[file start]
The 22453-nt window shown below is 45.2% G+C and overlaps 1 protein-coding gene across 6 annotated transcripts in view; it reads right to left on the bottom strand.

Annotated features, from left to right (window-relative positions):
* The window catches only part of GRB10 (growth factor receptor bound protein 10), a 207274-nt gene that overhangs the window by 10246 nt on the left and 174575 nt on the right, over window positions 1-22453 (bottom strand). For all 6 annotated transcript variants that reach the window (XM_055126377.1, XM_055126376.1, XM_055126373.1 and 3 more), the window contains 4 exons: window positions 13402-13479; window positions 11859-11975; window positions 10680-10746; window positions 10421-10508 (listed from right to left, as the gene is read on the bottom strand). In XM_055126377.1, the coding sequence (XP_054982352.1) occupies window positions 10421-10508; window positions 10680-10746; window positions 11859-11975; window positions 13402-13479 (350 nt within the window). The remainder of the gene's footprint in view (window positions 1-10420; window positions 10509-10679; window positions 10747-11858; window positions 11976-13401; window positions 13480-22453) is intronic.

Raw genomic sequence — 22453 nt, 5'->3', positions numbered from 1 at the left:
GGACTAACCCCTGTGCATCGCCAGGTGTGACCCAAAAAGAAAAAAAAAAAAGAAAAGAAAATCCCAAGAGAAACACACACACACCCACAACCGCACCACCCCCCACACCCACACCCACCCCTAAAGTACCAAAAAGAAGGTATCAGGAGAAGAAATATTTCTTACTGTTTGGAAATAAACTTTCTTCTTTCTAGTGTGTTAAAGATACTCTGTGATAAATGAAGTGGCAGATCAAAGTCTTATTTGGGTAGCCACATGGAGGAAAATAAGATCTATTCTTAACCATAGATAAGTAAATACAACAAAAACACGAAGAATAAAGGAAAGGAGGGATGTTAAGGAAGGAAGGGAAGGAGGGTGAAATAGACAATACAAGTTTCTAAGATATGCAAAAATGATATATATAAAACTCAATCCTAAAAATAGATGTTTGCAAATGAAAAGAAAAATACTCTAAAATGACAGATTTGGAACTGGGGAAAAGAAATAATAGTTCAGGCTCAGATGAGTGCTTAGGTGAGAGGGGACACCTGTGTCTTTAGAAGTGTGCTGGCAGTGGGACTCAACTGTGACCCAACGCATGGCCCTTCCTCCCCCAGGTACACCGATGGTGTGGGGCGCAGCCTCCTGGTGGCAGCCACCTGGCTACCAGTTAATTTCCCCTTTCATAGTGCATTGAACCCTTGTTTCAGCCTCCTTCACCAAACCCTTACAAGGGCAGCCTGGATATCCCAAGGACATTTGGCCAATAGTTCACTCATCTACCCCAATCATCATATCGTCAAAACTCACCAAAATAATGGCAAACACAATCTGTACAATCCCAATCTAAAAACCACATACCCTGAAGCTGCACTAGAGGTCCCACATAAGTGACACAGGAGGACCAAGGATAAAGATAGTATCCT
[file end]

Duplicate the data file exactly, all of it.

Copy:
The 22453-nt window shown below is 45.2% G+C and overlaps 1 protein-coding gene across 6 annotated transcripts in view; it reads right to left on the bottom strand.

Annotated features, from left to right (window-relative positions):
* The window catches only part of GRB10 (growth factor receptor bound protein 10), a 207274-nt gene that overhangs the window by 10246 nt on the left and 174575 nt on the right, over window positions 1-22453 (bottom strand). For all 6 annotated transcript variants that reach the window (XM_055126377.1, XM_055126376.1, XM_055126373.1 and 3 more), the window contains 4 exons: window positions 13402-13479; window positions 11859-11975; window positions 10680-10746; window positions 10421-10508 (listed from right to left, as the gene is read on the bottom strand). In XM_055126377.1, the coding sequence (XP_054982352.1) occupies window positions 10421-10508; window positions 10680-10746; window positions 11859-11975; window positions 13402-13479 (350 nt within the window). The remainder of the gene's footprint in view (window positions 1-10420; window positions 10509-10679; window positions 10747-11858; window positions 11976-13401; window positions 13480-22453) is intronic.

Raw genomic sequence — 22453 nt, 5'->3', positions numbered from 1 at the left:
GGACTAACCCCTGTGCATCGCCAGGTGTGACCCAAAAAGAAAAAAAAAAAAGAAAAGAAAATCCCAAGAGAAACACACACACACCCACAACCGCACCACCCCCCACACCCACACCCACCCCTAAAGTACCAAAAAGAAGGTATCAGGAGAAGAAATATTTCTTACTGTTTGGAAATAAACTTTCTTCTTTCTAGTGTGTTAAAGATACTCTGTGATAAATGAAGTGGCAGATCAAAGTCTTATTTGGGTAGCCACATGGAGGAAAATAAGATCTATTCTTAACCATAGATAAGTAAATACAACAAAAACACGAAGAATAAAGGAAAGGAGGGATGTTAAGGAAGGAAGGGAAGGAGGGTGAAATAGACAATACAAGTTTCTAAGATATGCAAAAATGATATATATAAAACTCAATCCTAAAAATAGATGTTTGCAAATGAAAAGAAAAATACTCTAAAATGACAGATTTGGAACTGGGGAAAAGAAATAATAGTTCAGGCTCAGATGAGTGCTTAGGTGAGAGGGGACACCTGTGTCTTTAGAAGTGTGCTGGCAGTGGGACTCAACTGTGACCCAACGCATGGCCCTTCCTCCCCCAGGTACACCGATGGTGTGGGGCGCAGCCTCCTGGTGGCAGCCACCTGGCTACCAGTTAATTTCCCCTTTCATAGTGCATTGAACCCTTGTTTCAGCCTCCTTCACCAAACCCTTACAAGGGCAGCCTGGATATCCCAAGGACATTTGGCCAATAGTTCACTCATCTACCCCAATCATCATATCGTCAAAACTCACCAAAATAATGGCAAACACAATCTGTACAATCCCAATCTAAAAACCACATACCCTGAAGCTGCACTAGAGGTCCCACATAAGTGACACAGGAGGACCAAGGATAAAGATAGTATCCT